Unfortunately, the result of all this is that, by the time of his final confrontation with Alex, Richard isn’t really all that interesting a person. He’s a sphinx without a secret, doomed to endlessly chase an unattainable goal. Which was a bit of a problem, because a substantial fraction of my readers had built him up in their heads into some sort of deep, complex character with a compelling master plan. I’d come up with this rather simple and straightforward villain, and somehow or other ended up with an audience eagerly expecting a big reveal that didn’t actually exist.
I did briefly consider trying to deepen and expand Richard’s motivations and goals a bit, but the problem was that it didn’t really fit with the rest of the story. All of his actions so far had been perfectly consistent with him being a pure Dark mage, and I would have had to rework things to make him into something else. So in the end I decided to just leave things as they were. Alex finally gets to pull back the curtain on Richard, and finds nothing special. Sometimes people who were hugely influential on you turn out to be nowhere near as impressive as you once thought, and sometimes people have no particularly noble or complex goals. As with Rachel’s story, it’s not the most satisfying of morals, but it’s hard to argue that it’s unrealistic.
We’re getting close to the end here, so the second-to-last thing that I’m going to bring up is the subject of character deaths. Some characters – specifically, certain antagonists – were always going to bite it in Risen, but when it came to other characters and in particular the supporting cast, I didn’t make up my mind as to whether they’d live or die until quite late.
(Final warning for spoilers. If you haven’t read Risen, stop reading now.)
The Alex Verus series ends in a small-scale war, and the nature of wars is that they cause both good people and bad people to die. Alex’s maybe-death was set in stone, but I did feel that it would be a bit unrealistic to have everyone else survive. So I took a hard look at the cast to see who was the most disposable.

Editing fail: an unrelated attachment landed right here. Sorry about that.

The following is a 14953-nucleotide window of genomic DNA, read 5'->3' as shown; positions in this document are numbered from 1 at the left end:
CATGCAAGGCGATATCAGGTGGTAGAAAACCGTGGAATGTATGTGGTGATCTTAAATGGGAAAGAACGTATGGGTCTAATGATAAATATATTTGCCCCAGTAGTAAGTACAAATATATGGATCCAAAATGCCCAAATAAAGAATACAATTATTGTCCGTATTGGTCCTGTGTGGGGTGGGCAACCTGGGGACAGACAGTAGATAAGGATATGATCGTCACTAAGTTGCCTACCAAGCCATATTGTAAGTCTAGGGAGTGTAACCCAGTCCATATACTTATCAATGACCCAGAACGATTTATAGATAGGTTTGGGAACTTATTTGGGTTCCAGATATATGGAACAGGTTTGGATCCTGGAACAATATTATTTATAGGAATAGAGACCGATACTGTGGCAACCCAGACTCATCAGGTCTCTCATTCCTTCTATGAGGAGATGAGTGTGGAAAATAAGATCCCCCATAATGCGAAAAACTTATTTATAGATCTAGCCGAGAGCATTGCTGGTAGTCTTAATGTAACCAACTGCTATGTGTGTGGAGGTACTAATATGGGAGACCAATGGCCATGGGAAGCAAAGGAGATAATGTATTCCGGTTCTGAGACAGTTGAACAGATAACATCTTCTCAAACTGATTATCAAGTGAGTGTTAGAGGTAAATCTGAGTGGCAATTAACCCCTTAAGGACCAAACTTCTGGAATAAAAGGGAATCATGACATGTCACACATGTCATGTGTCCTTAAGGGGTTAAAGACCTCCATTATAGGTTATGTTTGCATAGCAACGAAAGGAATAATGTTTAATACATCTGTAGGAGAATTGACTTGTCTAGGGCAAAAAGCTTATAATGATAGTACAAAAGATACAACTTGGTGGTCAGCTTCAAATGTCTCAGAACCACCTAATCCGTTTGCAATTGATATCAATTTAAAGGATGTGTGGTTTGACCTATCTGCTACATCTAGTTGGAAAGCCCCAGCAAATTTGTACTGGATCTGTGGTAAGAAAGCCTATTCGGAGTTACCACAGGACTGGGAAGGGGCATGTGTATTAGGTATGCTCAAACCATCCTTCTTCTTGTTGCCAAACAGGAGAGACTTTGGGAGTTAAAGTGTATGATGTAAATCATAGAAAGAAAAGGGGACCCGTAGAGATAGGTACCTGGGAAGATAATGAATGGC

Anne and Luna I ruled out straightaway. (If you’re wondering why, take a second to imagine how it would make the epilogue feel.) I slightly preferred the idea of Variam dying (Anne causing his death would at least have had some foreshadowing), but I hated where it’d leave the series emotionally. My readers would have lynched me if I’d killed Hermes. Arachne was gone. Which, working my way down the list, brought me to . . . Sonder.
I didn’t really have a narrative arc for Sonder anymore. He’d been the Light mage in Alex’s group, and Alex’s increasingly awful relationship with the Council had pretty much torpedoed any chance of the two of them making up. I didn’t have anything planned for Sonder in Risen, apart from some vague ideas of him and Alex meeting up, realising that they’d never bridge the gap between them, and going their separate ways.
In short, Sonder had enough history with Alex to matter, while still being narratively disposable. So I started mentally sketching out ideas, and the scene I came up with for his and Alex’s final interaction – with Sonder refusing to put himself at risk to protect the security forces guarding the accumulator, and instead choosing to stay where he was specifically because it was as far away from the front lines as possible – had an irony to it that appealed to me. So I killed him off. Sonder by this point hadn’t been a popular character for a while, so I wasn’t expecting his death to make my readers particularly upset, but it was something that would realistically have an impact on Alex, as well as giving Anne’s actions some personal consequences for the group as a whole.
And that’s pretty much it. All that leaves is the ending!
As I think most people guessed, the lead-up to Risen’s epilogue is basically me having fun with the reader – I was going to tell them the end of the story, I was just teasing them a little first. I’d had that ending planned for a very long time, and now that I was finally there, I thought I’d relax and play around a bit.
The question of why I ended the series in the way I did, though, is actually something I have a bit more to say about. So now that we’ve finished going through all 12 Alex Verus books, I’m going to write a little bit about endings in general, and the possible endings for the Alex Verus series that I chose not to use. More next week.